Changes between Version 19 and Version 20 of ViewPatterns


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Timestamp:
Jan 25, 2007 12:19:32 PM (9 years ago)
Author:
guest
Comment:

abstract data type examples

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  • ViewPatterns

    v19 v20  
    411411
    412412---------------------------
    413 == More examples ==
    414 
    415 === Erlang-style parsing ===
    416 
    417 The expression to the left of the `->` can mention variables bound in earlier patterns.
    418 For example, Sagonas et al describe an extension to Erlang that supports pattern-matching on bit-strings ([http://user.it.uu.se/~kostis/Papers/index.html#Conference "Application, implementation and performance evaluation of bit-stream programming in Erlang", PADL'07]).  Suppose we had a parsing function thus:
    419 {{{
    420   bits :: Int -> ByteString -> Maybe2 Word ByteString
    421   -- (bits n bs) parses n bits from the front of bs, returning
    422   -- the n-bit Word, and the remainder of bs
    423 }}}
    424 Then we could write patterns like this:
    425 {{{
    426   parsePacket :: ByteString -> ...
    427   parsePacket (bits 3 -> n (bits n -> val bs)) = ...
    428 }}}
    429 This parses 3 bits to get the value of `n`, and then parses `n` bits to get
    430 the value of `val`. 
    431 
    432 === Sets as lists ===
    433 
    434 Here is a module implementing sets as lists:
     413== Use cases and examples ==
     414
     415Whether views are really worth it can only be decide on the base of examples. Some are situations where you programmed and thought "I wish I had a view for that". Some are those snippets of code that unexpectedly use views to good effect.
     416
     417=== Sequences ===
     418
     419Lists, queues, ByteStrings and 2-3-finger trees are all implementations of sequences, but only ordinary lists can be deconstructed using pattern matching. The need for list patterns on arbitrary sequence data structures is desperate. As if to ease the pain, Data.Sequence even defines the views from the left and from the right
     420{{{
     421   data ViewL a
     422   = EmptyL
     423   | (:<) a (Seq a)
     424
     425   viewl :: Seq a -> ViewL a
     426
     427   data ViewR a
     428   = EmptyR
     429   | (:>) (Seq a) a
     430
     431   viewr :: Seq a -> ViewR a
     432}}}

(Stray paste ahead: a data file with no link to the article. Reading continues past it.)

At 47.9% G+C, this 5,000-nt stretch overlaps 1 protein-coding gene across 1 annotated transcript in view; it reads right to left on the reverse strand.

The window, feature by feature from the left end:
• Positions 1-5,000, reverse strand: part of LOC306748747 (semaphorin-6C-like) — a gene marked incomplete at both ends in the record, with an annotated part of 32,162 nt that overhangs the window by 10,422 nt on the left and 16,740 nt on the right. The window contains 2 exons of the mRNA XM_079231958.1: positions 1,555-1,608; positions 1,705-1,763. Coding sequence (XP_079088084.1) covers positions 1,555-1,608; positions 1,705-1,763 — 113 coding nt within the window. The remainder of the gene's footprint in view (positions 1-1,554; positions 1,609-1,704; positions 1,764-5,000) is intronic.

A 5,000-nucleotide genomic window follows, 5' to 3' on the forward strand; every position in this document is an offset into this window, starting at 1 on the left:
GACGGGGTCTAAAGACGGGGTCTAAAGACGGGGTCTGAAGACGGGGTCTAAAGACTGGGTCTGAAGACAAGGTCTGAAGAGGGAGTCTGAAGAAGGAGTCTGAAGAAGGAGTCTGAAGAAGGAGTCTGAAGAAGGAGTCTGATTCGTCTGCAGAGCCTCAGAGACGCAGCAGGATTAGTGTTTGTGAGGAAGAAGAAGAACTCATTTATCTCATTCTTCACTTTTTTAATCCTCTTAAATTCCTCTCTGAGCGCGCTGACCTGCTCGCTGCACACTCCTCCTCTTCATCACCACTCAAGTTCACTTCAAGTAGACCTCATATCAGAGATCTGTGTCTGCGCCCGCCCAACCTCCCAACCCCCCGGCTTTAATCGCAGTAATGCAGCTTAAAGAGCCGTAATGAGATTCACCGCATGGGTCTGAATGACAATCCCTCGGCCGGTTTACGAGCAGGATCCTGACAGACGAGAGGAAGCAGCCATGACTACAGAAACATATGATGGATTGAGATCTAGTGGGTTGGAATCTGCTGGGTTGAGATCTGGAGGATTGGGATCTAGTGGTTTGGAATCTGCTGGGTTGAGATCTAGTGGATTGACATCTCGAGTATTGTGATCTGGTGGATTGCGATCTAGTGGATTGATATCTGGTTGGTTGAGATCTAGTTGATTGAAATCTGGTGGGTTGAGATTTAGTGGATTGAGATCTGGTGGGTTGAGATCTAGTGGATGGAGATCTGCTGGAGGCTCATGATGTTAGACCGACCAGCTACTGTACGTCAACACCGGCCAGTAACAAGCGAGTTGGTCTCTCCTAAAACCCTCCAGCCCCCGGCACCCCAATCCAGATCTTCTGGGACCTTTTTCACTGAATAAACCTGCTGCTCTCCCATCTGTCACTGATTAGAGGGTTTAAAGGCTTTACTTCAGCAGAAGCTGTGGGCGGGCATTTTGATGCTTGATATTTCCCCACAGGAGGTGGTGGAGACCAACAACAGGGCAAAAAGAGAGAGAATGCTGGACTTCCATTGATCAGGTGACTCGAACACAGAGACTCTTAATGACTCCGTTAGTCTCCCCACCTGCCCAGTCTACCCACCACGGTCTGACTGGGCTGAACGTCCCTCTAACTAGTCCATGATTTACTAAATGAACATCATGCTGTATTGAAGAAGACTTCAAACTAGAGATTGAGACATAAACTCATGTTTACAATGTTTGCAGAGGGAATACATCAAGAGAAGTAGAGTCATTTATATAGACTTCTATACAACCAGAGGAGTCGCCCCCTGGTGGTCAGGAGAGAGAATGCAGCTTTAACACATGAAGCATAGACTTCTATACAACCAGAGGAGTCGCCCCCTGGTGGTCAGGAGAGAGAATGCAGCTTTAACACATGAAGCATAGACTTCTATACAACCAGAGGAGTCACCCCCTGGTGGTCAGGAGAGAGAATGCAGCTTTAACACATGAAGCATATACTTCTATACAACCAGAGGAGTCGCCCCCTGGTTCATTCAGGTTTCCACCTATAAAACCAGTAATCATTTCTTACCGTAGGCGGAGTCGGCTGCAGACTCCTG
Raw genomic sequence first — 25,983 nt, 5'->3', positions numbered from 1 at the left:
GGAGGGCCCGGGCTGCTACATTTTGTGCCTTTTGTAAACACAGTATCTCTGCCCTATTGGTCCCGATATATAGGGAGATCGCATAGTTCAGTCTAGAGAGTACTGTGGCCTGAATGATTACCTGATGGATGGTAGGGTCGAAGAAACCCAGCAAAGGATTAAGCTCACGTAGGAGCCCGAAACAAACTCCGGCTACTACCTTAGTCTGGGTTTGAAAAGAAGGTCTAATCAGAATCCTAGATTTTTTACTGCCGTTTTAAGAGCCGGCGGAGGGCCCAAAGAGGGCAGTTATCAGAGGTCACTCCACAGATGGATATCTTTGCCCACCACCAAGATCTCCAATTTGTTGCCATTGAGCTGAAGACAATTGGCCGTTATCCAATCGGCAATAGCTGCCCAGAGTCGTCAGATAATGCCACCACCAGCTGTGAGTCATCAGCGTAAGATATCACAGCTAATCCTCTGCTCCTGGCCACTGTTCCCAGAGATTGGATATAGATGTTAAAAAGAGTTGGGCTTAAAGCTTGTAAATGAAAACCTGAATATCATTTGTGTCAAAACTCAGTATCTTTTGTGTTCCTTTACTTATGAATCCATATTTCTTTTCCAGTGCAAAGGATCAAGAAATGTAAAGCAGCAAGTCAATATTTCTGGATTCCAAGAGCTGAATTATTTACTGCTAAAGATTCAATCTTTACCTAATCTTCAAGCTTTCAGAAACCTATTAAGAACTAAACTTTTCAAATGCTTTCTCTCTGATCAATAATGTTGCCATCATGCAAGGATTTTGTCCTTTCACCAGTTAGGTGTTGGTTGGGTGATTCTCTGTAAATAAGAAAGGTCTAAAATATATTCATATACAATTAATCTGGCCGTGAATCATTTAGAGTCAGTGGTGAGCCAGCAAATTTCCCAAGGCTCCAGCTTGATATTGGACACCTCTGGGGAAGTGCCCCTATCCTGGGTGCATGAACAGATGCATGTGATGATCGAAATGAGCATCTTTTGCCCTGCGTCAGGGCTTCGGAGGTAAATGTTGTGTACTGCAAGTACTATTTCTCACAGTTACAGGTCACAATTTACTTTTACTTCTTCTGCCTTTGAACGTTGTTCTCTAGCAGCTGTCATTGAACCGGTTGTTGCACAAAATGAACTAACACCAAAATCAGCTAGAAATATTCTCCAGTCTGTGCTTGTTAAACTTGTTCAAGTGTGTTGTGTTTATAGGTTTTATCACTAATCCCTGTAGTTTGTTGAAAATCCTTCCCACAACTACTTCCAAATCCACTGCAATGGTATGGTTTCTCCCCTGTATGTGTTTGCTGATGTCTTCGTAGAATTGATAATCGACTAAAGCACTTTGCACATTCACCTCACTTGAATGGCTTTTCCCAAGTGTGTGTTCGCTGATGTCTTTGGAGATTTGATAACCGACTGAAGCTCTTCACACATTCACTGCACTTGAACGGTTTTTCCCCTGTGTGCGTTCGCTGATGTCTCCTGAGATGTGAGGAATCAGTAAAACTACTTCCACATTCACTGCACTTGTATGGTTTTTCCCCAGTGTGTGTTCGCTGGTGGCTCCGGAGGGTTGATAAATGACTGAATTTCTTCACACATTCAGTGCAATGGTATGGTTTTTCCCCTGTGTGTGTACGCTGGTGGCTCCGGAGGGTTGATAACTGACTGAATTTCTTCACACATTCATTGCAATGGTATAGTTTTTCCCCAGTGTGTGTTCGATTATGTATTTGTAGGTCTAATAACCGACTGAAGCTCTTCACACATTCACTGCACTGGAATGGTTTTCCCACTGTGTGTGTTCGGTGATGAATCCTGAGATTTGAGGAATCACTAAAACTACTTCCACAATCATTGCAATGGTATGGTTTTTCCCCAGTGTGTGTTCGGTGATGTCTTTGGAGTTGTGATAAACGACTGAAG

433
     434Thus, the presence of views has a direct impact on existing Haskell libraries. Arguably, a view proposal that wants to be effective for abstract data types likely has to have the transparent ordinary patterns feature.
     435
     436The observations from [http://citeseer.ist.psu.edu/356396.html Okasaki: Breadth-First Numbering - Lessons ... ] suggest that not having abstract pattern matching (for sequences) can indeed have great impact on the abstractions functional programmers can think of.
     437
     438=== Designing data structures ===
     439
     440The abstractional power views offer can also be put to good use when designing data structures, as the following papers show
     441
     442  * [http://www.informatik.uni-bonn.de/~ralf/publications/SearchTree.ps.gz R.Hinze: A fresh look on binary search trees].
     443  * [http://www.informatik.uni-bonn.de/~ralf/publications/ICFP01.pdf R.Hinze:  A Simple Implementation Technique for Priority Search Queues]
     444
     445=== Sets and Inductive Graphs ===
     446
     447Having the value input feature, even set like data structures come in reach for pattern matching. In fact, the key idea of [http://web.engr.oregonstate.edu/~erwig/papers/InductiveGraphs_JFP01.ps.gz M.Erwig: Inductive Graphs and Functional Graph Algorithms] is to introduce a suitable view of graphs. This way, graphs can be liberated from their notoriously imperative touch.
     448
     449Here is a small module that allows to decompose sets with repsect to a given element, deleting it hereby.
    435450{{{
    436451module Set( Set, empty, insert, delete, has) where
     
    450465  insert x (S xs)         = S (x:xs)
    451466}}}
    452 Notice that in the left-hand side `delete x (has x -> s)`, the first `x` is a binding occurrence,
    453 but the second is merely an argument to `has` and is a bound occurrence.
     467Notice that in the left-hand side `delete x (has x -> s)`, the first `x` is a binding occurrence, but the second is merely an argument to `has` and is a bound occurrence.
     468
     469=== Erlang-style parsing ===
     470
     471The expression to the left of the `->` can mention variables bound in earlier patterns.
     472For example, Sagonas et al describe an extension to Erlang that supports pattern-matching on bit-strings ([http://user.it.uu.se/~kostis/Papers/index.html#Conference "Application, implementation and performance evaluation of bit-stream programming in Erlang", PADL'07]).  Suppose we had a parsing function thus:
     473{{{
     474  bits :: Int -> ByteString -> Maybe2 Word ByteString
     475  -- (bits n bs) parses n bits from the front of bs, returning
     476  -- the n-bit Word, and the remainder of bs
     477}}}
     478Then we could write patterns like this:
     479{{{
     480  parsePacket :: ByteString -> ...
     481  parsePacket (bits 3 -> n (bits n -> val bs)) = ...
     482}}}
     483This parses 3 bits to get the value of `n`, and then parses `n` bits to get
     484the value of `val`. 
    454485
    455486=== N+k patterns ===